Syed v Lutheran General
Syed, a Pakastani Muslim, was fired by Chicago Lutheran General Hospital. The facts are that a patient complained about the IT person after overhearing a "anti-American" comment following the 9/11 attack. He was also accused of having a picture of Osama bin Laden screen saver on his computer. The administration sent Syed home and then fired him by mail. If he wins the most he can get is $300,000 but he can also send a message that the United States stands for the freedom to express your views, even if others don't agree with you.
Lapham v Prison Health Services
Lapham, a nurse at the St. Lucie County jail, was fired two days after making a complaint about the care received by the inmates. She accused nurses of falsifying medical records to show they received medication when they did not. She reported the incidents to her supervisor who now say they have no record of the report. After working in a jail as a physician for one year, I can agree in general with the nurse's statements.
Carter, MD v St. John's Reg.
Carter, a physician, had been offered a contract by a hospital VP and the contract had been ratified by the Board. The pathologist's privileges allowed hin to officially interpret bone marrow tests. The hospital later unilaterally restricted those privileges. He won $1 million for breach of contract and $1.5 million for tortious interference in trial court. the upper court affirmed the $1 million breach of contract but sent the interference claim back to the trial court for further proceedings.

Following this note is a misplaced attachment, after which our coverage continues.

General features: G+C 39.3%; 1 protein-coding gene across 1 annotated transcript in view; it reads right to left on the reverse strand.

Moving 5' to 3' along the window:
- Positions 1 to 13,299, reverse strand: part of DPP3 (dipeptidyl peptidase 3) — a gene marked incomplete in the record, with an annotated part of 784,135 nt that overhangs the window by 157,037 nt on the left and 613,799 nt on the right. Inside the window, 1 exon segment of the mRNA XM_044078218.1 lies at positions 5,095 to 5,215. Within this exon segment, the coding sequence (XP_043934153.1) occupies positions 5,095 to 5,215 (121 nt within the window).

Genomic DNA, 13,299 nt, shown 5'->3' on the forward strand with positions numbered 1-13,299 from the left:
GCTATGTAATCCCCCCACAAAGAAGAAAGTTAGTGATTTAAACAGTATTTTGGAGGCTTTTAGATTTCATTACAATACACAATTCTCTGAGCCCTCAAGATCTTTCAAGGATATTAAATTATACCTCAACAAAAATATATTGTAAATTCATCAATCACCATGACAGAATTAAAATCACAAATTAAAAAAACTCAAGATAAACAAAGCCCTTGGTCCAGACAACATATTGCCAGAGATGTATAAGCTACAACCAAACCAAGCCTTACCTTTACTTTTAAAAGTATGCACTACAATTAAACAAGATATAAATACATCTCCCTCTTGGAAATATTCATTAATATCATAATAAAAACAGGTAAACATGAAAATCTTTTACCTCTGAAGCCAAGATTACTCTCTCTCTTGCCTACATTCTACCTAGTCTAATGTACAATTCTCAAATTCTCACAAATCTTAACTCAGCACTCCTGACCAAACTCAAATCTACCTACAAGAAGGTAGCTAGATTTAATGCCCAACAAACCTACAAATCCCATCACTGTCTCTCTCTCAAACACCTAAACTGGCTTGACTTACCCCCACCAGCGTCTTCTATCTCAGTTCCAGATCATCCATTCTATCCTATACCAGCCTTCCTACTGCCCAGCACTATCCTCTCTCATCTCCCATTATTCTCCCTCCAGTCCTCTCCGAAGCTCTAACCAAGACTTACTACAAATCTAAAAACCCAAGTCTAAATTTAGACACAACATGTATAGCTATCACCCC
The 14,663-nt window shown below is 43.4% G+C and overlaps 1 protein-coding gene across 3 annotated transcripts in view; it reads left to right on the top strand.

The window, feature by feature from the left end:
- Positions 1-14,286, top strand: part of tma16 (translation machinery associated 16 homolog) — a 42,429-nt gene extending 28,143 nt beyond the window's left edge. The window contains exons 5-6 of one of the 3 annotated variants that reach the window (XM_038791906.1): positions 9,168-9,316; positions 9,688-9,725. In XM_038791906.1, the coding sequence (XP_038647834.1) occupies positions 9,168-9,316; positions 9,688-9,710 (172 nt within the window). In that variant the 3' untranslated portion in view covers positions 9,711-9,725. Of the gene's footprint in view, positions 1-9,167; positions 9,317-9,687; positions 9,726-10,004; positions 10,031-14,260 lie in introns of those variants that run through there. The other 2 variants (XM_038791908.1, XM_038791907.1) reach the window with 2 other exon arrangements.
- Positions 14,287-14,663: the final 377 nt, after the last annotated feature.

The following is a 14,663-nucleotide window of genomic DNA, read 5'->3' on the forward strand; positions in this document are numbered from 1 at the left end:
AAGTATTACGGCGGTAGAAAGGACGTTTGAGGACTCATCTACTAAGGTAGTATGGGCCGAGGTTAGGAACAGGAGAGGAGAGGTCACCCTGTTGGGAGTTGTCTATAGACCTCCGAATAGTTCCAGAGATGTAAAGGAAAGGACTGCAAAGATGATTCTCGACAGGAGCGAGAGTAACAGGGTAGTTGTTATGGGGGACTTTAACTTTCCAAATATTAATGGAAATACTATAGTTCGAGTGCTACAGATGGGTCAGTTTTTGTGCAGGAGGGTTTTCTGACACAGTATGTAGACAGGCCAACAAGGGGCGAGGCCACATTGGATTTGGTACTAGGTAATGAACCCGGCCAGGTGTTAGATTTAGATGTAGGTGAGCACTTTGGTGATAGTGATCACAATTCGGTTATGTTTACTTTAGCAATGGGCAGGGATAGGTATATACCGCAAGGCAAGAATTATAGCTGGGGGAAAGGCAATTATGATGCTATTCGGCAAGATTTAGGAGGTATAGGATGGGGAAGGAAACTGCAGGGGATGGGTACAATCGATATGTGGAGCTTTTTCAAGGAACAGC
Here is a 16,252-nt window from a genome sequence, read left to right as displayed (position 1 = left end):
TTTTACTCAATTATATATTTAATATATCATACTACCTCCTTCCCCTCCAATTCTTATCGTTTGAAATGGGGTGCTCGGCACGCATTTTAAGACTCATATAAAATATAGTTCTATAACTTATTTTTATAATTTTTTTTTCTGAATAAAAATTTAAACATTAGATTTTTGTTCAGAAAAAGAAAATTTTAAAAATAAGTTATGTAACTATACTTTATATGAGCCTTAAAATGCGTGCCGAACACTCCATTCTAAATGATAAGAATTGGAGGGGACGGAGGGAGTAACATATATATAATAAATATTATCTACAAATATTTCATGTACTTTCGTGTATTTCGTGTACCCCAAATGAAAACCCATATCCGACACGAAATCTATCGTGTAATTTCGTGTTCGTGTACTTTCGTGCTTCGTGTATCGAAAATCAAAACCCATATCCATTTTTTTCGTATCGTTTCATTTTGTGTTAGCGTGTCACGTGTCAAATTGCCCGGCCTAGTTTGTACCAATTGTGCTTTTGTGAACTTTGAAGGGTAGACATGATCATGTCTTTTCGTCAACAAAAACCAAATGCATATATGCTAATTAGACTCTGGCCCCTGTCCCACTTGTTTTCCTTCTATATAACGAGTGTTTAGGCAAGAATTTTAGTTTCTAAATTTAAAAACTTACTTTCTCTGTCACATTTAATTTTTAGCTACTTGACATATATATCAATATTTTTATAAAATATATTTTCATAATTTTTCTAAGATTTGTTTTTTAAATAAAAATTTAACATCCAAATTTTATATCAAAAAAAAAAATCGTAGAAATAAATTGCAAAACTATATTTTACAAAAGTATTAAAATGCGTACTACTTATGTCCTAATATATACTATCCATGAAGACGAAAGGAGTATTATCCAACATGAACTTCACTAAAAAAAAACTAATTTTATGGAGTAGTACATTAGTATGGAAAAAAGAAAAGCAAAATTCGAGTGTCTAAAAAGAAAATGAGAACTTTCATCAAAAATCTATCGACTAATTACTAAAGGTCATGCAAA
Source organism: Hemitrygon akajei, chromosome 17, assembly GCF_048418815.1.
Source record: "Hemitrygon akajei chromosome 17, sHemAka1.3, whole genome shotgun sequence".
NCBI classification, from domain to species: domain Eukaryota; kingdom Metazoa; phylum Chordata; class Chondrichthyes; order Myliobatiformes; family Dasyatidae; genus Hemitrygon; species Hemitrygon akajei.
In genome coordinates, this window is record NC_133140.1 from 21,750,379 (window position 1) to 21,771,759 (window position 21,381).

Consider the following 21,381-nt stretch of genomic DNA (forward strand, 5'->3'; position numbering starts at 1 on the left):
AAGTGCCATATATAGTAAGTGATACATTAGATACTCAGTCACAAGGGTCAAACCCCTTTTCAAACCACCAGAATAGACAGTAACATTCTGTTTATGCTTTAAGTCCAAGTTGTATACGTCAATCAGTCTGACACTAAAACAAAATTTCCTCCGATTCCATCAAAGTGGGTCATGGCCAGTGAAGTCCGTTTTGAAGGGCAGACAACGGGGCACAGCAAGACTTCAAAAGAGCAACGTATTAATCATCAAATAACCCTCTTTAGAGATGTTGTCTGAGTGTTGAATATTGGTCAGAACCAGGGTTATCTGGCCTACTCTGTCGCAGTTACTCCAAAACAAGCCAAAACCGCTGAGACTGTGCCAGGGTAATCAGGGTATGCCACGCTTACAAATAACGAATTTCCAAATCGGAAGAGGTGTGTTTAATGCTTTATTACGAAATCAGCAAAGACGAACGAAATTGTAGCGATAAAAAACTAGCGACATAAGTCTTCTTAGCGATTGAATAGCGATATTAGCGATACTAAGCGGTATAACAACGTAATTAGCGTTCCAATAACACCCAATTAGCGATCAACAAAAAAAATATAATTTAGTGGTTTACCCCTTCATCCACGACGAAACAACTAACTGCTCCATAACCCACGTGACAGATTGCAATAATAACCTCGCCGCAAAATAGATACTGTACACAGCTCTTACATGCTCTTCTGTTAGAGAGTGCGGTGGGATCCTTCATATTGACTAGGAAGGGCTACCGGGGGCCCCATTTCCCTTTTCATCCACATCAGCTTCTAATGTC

Dietz v Jaroch, MD
Dietz sued her physician for fraud and breach of contract. Dietz, a Medicare recipient, states the physician called her four days prior to a scheduled elective obesity surgery and demanded $5000 up front or $4600 more than Medicare allows. The claim is the physician called her and stated he just received a large malpractice insurance premium bump and didn't have enough money to pay the premium. The patient borrowed the money and paid the physician. The physician agrees he did call the patient and told her the premium was increased. He also states he told her that if he didn't pay the premium he would have to cancel the surgery. He did keep the extra money but claims he broke no Medicare rules.
Chakrabarti v Commissioner of Pub. Health
Dr. Chakrabarti sued for damages and reinstatements in federal court and won monetary damages. He was not given any decision on his reinstatement. he then went to state court to sue for the reinstatement but did not plead well enough in the court to overcome the defendant's summary judgment motion. Top